CALL FOR CONFERENCE SESSION PROPOSALS
Deadline: April 23, 2021
The AAAS Science and Human Rights Coalition, a network of scientific and engineering membership organizations that recognize a role for science and scientists in human rights, invites proposals for its upcoming conference, October 21-22, 2021. Due to the continuing pandemic, the conference will be held online.
All scholars, including students, as well as human rights practitioners and community organizers, are encouraged to submit a session proposal. Proposals from those whose human rights are being threatened and who urgently need a platform for their voices to be heard so that their human rights can be respected are especially welcomed.
The theme of this year’s conference is Urgent Responses, Emerging Challenges: Collaborations to Advance Human Rights. The conference will highlight successful collaborations to address urgent human rights issues around the world, as well as emerging challenges that could benefit from the contributions of scientists, engineers, and health professionals working in partnership with human rights NGOs and frontline communities.
The Coalition invites sessions that address this theme, including:
- Actions that could help reach full achievement of the human right to science for populations experiencing discrimination or increased vulnerability due to political, economic and social structures, for historically marginalized communities (such as persons with disabilities), and for the other human rights connected to the right to science;
- Successful approaches to building collaborative civic science projects for human rights;
- New developments and applications in science and technology that support human rights documentation, monitoring, strategic communications, campaigning, and advocacy;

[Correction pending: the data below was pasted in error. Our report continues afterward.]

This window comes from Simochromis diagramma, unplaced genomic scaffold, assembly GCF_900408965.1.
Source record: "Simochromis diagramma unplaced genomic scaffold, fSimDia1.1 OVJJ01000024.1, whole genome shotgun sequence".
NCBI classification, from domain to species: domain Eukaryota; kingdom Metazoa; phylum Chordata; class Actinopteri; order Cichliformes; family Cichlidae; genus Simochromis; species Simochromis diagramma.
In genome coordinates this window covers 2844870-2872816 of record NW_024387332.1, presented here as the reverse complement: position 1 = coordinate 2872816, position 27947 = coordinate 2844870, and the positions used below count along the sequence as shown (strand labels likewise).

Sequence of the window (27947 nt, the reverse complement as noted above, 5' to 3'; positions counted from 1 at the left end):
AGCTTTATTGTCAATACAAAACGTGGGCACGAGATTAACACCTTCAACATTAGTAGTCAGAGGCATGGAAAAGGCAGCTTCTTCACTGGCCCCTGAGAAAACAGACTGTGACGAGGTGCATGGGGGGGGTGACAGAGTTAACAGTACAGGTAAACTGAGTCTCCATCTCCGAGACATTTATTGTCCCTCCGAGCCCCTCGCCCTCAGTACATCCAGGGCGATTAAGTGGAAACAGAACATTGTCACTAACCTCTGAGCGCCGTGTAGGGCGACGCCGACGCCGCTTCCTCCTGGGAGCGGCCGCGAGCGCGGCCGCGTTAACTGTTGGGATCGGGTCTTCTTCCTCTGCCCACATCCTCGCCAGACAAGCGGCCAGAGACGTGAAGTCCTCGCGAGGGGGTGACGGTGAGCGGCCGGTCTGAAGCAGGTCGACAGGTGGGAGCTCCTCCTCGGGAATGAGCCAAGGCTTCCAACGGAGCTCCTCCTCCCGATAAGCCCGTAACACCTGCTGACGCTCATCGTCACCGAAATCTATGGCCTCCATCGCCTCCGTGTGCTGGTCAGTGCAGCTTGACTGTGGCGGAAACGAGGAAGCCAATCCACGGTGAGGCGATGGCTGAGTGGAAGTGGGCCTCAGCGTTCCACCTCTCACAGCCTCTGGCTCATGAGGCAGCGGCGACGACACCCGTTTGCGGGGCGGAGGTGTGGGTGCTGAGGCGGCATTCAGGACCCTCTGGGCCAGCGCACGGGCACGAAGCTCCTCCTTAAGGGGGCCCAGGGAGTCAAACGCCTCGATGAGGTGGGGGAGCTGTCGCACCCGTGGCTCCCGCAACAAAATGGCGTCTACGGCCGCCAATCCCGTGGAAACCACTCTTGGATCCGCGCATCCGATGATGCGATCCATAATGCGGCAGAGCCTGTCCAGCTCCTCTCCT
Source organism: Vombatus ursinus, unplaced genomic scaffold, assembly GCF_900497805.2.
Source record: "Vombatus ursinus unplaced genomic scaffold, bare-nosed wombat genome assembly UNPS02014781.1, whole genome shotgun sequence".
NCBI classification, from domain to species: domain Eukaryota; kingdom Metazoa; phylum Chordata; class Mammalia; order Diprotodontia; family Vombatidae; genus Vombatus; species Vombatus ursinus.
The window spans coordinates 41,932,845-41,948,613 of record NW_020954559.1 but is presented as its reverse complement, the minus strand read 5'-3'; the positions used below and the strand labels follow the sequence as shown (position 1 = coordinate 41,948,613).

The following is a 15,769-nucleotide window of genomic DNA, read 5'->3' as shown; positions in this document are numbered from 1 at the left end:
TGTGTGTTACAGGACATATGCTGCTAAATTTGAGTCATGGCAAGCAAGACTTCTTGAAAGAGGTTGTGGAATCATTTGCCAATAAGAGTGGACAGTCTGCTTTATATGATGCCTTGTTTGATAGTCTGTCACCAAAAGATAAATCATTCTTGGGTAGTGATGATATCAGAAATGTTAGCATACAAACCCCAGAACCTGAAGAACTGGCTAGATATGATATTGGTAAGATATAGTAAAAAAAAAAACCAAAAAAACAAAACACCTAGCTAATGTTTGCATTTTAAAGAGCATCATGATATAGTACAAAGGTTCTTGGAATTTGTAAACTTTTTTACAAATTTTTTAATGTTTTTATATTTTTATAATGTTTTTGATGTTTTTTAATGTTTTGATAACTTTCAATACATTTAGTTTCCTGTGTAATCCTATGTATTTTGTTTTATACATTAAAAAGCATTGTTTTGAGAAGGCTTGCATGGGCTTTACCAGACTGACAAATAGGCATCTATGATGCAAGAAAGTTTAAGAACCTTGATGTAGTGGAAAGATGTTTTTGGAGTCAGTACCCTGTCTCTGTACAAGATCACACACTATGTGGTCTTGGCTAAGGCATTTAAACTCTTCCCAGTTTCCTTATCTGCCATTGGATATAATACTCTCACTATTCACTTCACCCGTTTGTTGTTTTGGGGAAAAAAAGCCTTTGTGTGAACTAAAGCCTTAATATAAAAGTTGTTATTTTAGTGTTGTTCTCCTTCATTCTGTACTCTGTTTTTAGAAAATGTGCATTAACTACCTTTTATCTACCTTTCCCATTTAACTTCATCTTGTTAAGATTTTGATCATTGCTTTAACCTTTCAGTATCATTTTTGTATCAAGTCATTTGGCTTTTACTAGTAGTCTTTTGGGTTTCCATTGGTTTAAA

- The use of scientific evidence and a transitional justice approach that advances diversity, equity, and inclusion (DEI) as vital to addressing human rights;
- Leveraging the human right to science to achieve the Sustainable Development Goals;
- The human rights Implications of climate change on impacted communities and examples of scientific-human rights partnerships to attain climate justice;
- The human rights dimensions of COVID-19 and the pandemic response, including COVID-19’s disparate impacts on marginalized populations, global crackdowns on scientific organizations and government censorship of facts and findings, and the inequities raised by proposed “immunity passports”;
- Human rights and antiracism in STEM education in formal academic and informal settings, including partnerships between human rights educators and STEM educators;
- Strategies for tackling human rights challenges associated with the conduct of science and applications of technology, including ethical guidelines and codes of conduct; and
- The human rights of students, scholars, academics and researchers in places where conflict, censorship, and/or structural forms of oppression or discrimination make it difficult for them to continue their work.
Three types of sessions are invited:
Plenary Sessions: These are 75-minute sessions with a moderator and two or three presenters. Session topics must address the conference theme. Session organizers can choose the format that best suits the topic, which could include a series of presentations, a roundtable discussion facilitated by the moderator, or other formats well-suited to remote participation.